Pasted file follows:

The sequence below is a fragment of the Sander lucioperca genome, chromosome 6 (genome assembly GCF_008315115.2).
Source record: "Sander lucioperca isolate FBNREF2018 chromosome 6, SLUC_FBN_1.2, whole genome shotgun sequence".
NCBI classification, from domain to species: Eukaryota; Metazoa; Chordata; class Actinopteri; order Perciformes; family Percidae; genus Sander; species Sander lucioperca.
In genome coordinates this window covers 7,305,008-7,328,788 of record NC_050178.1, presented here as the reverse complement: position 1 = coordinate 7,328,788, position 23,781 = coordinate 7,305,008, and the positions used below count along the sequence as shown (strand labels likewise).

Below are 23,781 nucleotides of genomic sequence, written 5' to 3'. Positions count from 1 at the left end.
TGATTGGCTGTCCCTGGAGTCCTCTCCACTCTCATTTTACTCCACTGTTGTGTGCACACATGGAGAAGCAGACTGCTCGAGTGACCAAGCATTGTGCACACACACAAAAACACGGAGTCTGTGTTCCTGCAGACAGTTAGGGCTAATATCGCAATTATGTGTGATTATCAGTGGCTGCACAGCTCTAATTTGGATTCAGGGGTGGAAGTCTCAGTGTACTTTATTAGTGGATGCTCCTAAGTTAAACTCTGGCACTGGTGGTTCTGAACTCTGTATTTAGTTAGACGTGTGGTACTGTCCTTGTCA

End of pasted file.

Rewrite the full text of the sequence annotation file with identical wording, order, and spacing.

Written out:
The sequence below is a fragment of the Sander lucioperca genome, chromosome 6 (genome assembly GCF_008315115.2).
Source record: "Sander lucioperca isolate FBNREF2018 chromosome 6, SLUC_FBN_1.2, whole genome shotgun sequence".
NCBI classification, from domain to species: Eukaryota; Metazoa; Chordata; class Actinopteri; order Perciformes; family Percidae; genus Sander; species Sander lucioperca.
In genome coordinates this window covers 7,305,008-7,328,788 of record NC_050178.1, presented here as the reverse complement: position 1 = coordinate 7,328,788, position 23,781 = coordinate 7,305,008, and the positions used below count along the sequence as shown (strand labels likewise).

Below are 23,781 nucleotides of genomic sequence, written 5' to 3'. Positions count from 1 at the left end.
TGATTGGCTGTCCCTGGAGTCCTCTCCACTCTCATTTTACTCCACTGTTGTGTGCACACATGGAGAAGCAGACTGCTCGAGTGACCAAGCATTGTGCACACACACAAAAACACGGAGTCTGTGTTCCTGCAGACAGTTAGGGCTAATATCGCAATTATGTGTGATTATCAGTGGCTGCACAGCTCTAATTTGGATTCAGGGGTGGAAGTCTCAGTGTACTTTATTAGTGGATGCTCCTAAGTTAAACTCTGGCACTGGTGGTTCTGAACTCTGTATTTAGTTAGACGTGTGGTACTGTCCTTGTCA